Based on client performance data, the landscape segment of the economy is ending the year better than expected. The job market is strong, unemployment is stable, the labor market is easing and layoffs are mild, balancing the supply and demand for workers. But while supply chain challenges and inflation show no signs of cooling off, a recession remains top of mind.
Customers, like the rest of us, are frustrated with mixed signals. While there is no exact formula, it’s important to sift through the data and make decisions about growth in a flexible way.
Caution and risk assessment should drive 2023 planning. As long as the market holds up, I would remain aggressive. Differentiate between strategic and nonstrategic spending and consider extending yourself by taking on strategic debt, as debt will keep getting more expensive. If it does sink us into a recession, that could be expensive.
If you want to act more aggressively, keep an eye on market conditions. If there’s an opportunity to take on leverage at a low cost without jeopardizing long-term performance, you can use the cash to invest in expanding your business or improving the structural and operational aspects of your organization to improve productivity.
As you prepare for 2023, there are five ways to invest in activities that will deliver greater resilience and help you build a more scalable growth platform:
1. Accumulate talent by hiring college and trade school graduates to deepen your bench. When it’s a buyers’ market, talent gets expensive and companies will find that hiring experienced people could become harder. Going the trade school and college grad and intern route might be more fruitful. I am also a proponent of companies promoting careers, not filling job openings. Make your company a career destination of choice.2. Master new technologies and equipment. Many of them, like electric vehicles, robotics and renewables are emerging in response to climate regulations and customer demand.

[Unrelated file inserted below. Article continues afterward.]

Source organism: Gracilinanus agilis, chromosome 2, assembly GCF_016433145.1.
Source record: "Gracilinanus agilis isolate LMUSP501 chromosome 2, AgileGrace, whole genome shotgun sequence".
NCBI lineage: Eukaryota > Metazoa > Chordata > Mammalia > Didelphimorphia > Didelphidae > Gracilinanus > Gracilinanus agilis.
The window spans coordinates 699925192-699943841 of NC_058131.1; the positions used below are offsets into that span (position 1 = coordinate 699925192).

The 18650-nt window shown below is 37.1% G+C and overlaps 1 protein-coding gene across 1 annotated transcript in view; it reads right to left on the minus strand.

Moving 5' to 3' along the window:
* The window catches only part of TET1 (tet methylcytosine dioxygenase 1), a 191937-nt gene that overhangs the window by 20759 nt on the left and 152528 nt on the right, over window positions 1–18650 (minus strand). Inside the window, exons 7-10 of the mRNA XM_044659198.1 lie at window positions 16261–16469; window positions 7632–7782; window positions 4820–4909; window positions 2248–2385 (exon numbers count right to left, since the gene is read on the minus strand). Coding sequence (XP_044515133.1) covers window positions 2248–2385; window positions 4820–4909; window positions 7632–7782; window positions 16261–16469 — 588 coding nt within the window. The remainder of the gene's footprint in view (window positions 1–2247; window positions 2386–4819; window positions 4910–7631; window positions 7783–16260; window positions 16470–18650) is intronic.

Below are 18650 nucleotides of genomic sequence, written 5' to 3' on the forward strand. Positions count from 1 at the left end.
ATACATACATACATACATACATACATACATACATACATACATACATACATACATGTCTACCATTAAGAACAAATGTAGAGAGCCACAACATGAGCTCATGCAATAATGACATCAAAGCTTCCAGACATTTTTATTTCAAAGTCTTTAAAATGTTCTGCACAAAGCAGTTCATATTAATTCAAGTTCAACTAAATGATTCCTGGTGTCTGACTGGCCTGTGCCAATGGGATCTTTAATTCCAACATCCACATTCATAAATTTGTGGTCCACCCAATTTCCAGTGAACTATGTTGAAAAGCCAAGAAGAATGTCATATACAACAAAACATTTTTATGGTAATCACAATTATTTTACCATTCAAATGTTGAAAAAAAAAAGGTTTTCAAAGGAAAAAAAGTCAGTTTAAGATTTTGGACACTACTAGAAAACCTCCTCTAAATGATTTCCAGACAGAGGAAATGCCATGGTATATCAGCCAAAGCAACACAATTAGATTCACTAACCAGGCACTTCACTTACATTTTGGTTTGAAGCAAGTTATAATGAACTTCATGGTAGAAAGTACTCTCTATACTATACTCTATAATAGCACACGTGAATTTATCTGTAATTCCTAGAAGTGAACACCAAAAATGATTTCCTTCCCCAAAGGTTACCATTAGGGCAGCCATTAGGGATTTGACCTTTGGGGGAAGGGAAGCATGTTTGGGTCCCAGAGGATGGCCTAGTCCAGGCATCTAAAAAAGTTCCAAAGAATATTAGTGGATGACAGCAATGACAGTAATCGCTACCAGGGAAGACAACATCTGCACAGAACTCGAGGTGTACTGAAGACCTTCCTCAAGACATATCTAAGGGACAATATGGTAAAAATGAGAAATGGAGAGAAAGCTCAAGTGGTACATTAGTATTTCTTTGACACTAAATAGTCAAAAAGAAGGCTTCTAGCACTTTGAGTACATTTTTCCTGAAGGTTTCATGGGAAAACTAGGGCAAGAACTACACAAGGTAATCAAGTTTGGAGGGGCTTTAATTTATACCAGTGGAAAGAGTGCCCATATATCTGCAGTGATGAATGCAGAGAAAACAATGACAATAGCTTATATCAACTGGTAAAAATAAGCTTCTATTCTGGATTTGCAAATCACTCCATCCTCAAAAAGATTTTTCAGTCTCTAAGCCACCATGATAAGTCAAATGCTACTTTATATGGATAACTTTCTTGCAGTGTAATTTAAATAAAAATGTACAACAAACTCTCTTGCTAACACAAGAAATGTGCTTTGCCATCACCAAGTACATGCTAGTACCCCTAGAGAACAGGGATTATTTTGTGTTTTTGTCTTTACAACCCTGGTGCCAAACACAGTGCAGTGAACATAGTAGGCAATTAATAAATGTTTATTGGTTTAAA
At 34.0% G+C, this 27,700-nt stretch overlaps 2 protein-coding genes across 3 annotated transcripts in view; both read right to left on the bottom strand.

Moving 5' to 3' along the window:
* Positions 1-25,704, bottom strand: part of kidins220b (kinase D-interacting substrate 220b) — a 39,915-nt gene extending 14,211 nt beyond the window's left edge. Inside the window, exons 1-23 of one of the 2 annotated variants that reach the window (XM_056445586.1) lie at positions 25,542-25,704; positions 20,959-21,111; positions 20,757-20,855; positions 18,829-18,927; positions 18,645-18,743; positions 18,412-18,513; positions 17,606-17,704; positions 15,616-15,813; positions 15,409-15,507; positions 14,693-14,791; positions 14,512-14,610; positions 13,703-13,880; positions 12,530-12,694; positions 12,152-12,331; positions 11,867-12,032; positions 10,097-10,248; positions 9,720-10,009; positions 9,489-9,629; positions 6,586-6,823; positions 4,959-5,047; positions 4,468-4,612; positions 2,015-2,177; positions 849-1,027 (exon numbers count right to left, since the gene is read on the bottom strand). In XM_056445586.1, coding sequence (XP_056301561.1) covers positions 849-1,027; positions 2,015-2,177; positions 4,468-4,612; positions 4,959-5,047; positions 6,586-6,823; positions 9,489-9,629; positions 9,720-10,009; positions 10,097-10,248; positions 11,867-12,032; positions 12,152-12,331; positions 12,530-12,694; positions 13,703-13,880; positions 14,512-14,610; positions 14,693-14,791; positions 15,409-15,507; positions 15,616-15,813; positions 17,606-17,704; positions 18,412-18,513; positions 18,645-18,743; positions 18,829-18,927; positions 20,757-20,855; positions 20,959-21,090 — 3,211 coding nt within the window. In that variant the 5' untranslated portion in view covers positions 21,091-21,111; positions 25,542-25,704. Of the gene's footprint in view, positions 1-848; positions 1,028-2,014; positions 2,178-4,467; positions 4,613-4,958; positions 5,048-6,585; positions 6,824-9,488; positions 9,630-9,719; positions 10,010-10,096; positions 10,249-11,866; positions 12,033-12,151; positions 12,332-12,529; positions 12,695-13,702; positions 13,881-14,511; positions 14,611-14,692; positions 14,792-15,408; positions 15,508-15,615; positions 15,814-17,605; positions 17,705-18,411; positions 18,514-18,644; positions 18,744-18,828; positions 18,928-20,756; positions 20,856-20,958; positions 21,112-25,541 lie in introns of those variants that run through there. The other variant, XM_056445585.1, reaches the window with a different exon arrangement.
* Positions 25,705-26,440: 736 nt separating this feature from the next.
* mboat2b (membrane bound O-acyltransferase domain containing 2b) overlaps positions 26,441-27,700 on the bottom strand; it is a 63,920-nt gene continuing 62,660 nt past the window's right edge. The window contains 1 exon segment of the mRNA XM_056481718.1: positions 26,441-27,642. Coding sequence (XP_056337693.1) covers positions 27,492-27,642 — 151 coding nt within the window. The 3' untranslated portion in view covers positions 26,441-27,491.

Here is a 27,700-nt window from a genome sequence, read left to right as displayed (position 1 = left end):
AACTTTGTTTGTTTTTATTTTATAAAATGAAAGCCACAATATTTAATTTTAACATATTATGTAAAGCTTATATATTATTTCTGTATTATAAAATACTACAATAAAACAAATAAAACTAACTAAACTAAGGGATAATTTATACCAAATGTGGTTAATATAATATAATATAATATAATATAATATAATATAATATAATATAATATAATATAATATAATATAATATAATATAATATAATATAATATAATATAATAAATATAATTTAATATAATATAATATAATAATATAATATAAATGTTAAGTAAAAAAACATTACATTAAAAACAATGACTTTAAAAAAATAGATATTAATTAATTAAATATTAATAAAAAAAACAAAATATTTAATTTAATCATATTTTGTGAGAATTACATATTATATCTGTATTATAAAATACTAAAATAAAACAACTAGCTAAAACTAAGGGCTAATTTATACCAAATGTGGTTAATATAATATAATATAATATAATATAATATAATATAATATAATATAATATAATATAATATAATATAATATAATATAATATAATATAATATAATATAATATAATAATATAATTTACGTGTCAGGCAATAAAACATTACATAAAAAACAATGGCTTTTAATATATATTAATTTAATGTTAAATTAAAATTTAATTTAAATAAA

California has already mandated the end of small gas engine equipment in the next few years. It’s not too early to begin incorporating emerging technologies of the future into your operations and learn how to make it successful for your customers’ bottom line.3. Although it may go against your instincts, don’t cut back on marketing.
Instead, zero in on proactive, customer-first approaches. Show economic solidarity. Ask, “how can we help?” And make sure the value you offer is clear. Customers want to hear from you about solutions that will help them stay on mission during good times and bad.4. Invest in building a customer-centric strategy and use your customers’ goals to guide planning and innovation.
Invest in surveys to gain feedback that will improve and personalize your services. Get to know your customers, both as individuals and as a whole, and revisit their websites to identify ways you can help them make strategic spending decisions about how they scale, plan and use their outdoors. Customer-centricity is not only good for customers; it’s a business model that will deliver increased profitability and competitive advantage.5. If you’re thinking of expanding but put it on the back burner, think again.
New services, products or brands that are launched during periods when others are cutting back have higher long-term survival and sales because there is less competition.
Inflation and concerns for recession are real, but these cycles are not new. Turbulent times should not stop companies from being a “first mover” and pursuing their full potential. Play both defense and offense to learn faster and out-maneuver less proactive competitors and emerge on top, long after the volatility of this cycle ends.
Explore the October 2022 Issue
Check out more from this issue and find you next story to read.